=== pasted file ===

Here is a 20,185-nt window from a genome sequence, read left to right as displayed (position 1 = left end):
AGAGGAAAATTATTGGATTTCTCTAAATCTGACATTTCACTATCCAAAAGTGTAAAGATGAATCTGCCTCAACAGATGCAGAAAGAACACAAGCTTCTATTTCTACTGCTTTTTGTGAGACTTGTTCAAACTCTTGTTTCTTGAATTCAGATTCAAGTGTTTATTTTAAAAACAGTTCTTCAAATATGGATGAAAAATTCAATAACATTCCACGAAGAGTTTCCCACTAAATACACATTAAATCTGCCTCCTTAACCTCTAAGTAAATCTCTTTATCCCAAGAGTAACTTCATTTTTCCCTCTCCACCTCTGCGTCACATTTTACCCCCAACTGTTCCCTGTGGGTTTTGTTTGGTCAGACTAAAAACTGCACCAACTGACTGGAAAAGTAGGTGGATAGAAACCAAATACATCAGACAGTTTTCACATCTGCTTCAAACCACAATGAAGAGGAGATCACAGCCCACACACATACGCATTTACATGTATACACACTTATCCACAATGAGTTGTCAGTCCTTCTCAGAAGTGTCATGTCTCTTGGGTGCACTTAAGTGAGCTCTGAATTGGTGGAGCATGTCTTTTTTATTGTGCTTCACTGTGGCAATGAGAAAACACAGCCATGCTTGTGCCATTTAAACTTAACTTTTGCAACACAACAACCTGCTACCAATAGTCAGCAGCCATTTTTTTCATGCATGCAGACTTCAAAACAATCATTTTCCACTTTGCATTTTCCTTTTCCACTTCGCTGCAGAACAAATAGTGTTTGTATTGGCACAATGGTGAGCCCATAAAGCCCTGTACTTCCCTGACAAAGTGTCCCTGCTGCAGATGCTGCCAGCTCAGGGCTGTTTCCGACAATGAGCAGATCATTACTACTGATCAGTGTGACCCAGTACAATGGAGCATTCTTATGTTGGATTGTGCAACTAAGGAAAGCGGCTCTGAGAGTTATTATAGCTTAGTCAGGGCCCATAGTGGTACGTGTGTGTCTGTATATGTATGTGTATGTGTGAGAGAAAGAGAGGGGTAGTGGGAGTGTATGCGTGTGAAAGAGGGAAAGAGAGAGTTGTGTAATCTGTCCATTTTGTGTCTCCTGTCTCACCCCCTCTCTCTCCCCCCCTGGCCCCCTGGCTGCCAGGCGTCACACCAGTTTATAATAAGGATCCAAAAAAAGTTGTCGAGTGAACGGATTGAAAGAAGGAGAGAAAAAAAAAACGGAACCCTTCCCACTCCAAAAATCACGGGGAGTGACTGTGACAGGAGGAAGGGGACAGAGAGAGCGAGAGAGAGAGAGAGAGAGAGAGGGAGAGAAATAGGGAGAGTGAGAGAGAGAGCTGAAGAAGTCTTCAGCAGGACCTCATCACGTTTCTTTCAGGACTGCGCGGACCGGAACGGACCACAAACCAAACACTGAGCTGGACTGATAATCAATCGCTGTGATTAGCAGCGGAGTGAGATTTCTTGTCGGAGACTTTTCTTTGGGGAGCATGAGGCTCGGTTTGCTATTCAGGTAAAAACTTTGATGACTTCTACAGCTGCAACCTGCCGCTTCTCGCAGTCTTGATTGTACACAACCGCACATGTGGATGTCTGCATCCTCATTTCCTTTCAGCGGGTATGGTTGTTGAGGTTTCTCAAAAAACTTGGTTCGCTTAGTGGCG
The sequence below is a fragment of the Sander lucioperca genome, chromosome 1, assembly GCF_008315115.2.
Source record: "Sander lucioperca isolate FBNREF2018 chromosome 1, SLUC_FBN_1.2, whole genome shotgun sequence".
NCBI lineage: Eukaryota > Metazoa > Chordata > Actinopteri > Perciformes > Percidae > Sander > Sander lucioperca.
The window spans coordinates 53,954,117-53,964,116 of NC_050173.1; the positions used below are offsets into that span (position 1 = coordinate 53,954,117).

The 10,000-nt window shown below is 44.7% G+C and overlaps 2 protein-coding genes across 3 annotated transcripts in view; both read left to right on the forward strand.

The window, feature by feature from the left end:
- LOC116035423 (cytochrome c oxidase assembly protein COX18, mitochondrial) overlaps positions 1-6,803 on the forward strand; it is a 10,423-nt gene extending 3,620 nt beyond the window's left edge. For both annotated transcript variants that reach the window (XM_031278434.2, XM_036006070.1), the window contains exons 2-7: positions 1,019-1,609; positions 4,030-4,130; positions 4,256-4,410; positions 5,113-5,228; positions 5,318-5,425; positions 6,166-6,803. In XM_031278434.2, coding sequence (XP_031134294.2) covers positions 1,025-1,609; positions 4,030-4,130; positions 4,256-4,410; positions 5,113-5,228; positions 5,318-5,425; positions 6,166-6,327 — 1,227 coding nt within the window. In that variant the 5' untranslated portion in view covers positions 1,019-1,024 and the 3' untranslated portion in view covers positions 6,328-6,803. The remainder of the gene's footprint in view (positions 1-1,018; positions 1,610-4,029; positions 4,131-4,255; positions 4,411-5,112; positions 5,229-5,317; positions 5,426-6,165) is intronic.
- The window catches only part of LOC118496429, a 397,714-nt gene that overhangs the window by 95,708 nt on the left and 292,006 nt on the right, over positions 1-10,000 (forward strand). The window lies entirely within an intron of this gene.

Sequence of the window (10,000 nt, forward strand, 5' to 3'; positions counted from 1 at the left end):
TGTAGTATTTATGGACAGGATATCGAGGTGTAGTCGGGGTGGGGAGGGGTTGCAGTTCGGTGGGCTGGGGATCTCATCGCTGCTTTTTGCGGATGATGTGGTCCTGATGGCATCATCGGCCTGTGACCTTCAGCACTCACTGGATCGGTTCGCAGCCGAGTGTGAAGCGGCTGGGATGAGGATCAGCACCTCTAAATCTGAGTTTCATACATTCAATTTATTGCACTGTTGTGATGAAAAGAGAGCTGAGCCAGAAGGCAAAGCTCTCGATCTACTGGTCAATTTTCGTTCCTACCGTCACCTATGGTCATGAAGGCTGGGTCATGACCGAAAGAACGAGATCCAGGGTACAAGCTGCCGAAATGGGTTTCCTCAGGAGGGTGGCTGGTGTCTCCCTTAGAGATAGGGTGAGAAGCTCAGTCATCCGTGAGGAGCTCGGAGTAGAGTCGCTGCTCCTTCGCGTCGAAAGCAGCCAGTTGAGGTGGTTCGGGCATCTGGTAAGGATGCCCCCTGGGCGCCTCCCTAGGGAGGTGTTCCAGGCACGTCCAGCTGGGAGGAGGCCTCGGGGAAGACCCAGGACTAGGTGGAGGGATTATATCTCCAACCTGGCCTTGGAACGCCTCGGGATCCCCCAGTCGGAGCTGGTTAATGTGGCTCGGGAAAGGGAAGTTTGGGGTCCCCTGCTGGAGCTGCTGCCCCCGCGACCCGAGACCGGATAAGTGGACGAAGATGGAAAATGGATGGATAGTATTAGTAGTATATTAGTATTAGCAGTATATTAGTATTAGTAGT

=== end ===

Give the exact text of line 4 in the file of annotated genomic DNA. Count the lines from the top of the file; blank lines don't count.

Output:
Source record: "Sander lucioperca isolate FBNREF2018 chromosome 1, SLUC_FBN_1.2, whole genome shotgun sequence".